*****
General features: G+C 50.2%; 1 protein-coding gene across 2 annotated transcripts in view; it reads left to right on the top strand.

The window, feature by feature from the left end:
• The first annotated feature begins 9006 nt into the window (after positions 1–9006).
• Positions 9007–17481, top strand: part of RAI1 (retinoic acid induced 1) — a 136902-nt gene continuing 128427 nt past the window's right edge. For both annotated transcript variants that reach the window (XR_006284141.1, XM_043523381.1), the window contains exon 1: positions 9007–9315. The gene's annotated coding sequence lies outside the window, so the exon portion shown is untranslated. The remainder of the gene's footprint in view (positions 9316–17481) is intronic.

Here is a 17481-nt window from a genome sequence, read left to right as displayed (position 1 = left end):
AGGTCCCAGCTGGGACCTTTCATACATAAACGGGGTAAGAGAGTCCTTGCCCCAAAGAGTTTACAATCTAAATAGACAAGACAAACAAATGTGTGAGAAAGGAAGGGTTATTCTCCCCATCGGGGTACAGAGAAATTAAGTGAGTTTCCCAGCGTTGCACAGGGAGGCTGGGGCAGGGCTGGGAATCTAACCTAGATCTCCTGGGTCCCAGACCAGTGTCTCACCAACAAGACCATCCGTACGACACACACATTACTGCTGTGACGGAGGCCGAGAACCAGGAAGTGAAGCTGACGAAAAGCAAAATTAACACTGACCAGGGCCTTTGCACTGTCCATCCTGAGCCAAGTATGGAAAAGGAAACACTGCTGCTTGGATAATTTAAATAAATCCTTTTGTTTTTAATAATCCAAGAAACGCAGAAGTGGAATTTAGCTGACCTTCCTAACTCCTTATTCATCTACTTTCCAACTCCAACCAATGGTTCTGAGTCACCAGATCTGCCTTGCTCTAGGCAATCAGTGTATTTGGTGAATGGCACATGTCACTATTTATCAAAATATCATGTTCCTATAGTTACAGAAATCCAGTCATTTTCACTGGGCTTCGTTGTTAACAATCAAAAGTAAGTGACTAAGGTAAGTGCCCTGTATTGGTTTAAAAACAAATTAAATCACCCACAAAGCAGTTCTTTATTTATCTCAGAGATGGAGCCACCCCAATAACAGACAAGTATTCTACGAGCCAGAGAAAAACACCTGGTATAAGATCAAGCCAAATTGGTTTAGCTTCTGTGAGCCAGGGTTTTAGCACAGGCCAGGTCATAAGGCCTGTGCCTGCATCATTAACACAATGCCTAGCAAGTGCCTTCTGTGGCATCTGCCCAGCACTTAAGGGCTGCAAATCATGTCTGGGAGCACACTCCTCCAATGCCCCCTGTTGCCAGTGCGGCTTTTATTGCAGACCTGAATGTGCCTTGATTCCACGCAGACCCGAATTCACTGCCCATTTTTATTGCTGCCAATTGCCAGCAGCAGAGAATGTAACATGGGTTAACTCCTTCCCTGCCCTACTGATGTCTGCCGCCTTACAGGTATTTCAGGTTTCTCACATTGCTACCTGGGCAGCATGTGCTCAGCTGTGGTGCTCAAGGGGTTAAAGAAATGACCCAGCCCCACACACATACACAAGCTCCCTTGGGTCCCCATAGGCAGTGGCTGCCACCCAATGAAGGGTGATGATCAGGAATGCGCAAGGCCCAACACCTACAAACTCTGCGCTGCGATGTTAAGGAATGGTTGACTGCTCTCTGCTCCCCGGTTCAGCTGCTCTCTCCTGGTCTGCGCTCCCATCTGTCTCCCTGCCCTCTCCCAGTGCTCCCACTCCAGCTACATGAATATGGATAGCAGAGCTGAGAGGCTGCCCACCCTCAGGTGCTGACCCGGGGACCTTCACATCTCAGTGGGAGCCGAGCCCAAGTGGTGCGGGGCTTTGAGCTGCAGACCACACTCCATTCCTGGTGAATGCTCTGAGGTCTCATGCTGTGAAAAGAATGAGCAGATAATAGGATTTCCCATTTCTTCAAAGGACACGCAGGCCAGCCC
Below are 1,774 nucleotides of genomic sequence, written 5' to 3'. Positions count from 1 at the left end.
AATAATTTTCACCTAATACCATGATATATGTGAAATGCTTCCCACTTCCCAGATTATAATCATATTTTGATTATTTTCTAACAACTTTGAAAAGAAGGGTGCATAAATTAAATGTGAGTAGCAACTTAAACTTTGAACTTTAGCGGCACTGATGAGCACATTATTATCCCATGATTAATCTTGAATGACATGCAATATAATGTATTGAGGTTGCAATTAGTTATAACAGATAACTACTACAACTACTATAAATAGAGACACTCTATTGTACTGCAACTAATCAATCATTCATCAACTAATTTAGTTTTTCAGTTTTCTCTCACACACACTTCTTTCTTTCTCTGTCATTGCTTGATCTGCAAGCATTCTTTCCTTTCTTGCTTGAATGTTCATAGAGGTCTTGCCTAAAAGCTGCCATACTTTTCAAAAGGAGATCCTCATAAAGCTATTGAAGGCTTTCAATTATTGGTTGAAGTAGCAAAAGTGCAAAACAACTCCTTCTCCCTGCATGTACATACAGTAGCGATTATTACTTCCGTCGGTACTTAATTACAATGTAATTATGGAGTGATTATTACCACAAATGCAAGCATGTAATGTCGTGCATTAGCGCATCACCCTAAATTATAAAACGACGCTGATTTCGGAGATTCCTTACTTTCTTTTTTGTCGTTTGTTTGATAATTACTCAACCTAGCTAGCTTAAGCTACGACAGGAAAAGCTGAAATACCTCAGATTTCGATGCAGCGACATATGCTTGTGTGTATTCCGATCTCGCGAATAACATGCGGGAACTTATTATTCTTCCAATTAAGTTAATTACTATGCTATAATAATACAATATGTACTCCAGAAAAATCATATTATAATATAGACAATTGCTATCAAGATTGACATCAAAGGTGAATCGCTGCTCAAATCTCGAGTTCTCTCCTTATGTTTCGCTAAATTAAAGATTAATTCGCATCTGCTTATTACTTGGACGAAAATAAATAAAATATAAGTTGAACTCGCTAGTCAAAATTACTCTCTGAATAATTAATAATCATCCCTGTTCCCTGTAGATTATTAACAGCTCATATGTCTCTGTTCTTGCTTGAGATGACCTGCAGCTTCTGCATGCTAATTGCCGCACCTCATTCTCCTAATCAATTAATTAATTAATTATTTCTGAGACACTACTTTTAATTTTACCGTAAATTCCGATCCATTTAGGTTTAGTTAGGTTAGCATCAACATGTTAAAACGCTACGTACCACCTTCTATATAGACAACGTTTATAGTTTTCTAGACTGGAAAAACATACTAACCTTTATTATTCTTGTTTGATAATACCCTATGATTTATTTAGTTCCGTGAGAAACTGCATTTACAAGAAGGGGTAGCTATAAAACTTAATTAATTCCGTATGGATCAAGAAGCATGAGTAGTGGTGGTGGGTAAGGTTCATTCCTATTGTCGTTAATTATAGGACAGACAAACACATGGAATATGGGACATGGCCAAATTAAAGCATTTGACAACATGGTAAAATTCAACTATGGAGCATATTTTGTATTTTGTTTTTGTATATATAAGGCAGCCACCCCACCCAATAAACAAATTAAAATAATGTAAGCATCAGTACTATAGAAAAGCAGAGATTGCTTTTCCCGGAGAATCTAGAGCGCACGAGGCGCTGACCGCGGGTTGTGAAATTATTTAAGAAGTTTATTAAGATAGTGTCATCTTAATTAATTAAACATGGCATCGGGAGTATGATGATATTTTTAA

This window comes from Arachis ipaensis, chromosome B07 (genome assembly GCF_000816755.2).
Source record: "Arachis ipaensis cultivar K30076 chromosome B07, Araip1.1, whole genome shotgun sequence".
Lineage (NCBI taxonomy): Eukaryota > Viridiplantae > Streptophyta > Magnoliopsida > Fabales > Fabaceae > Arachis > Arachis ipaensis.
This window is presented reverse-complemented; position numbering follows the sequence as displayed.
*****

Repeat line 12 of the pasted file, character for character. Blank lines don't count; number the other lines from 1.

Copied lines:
This window is presented reverse-complemented; position numbering follows the sequence as displayed.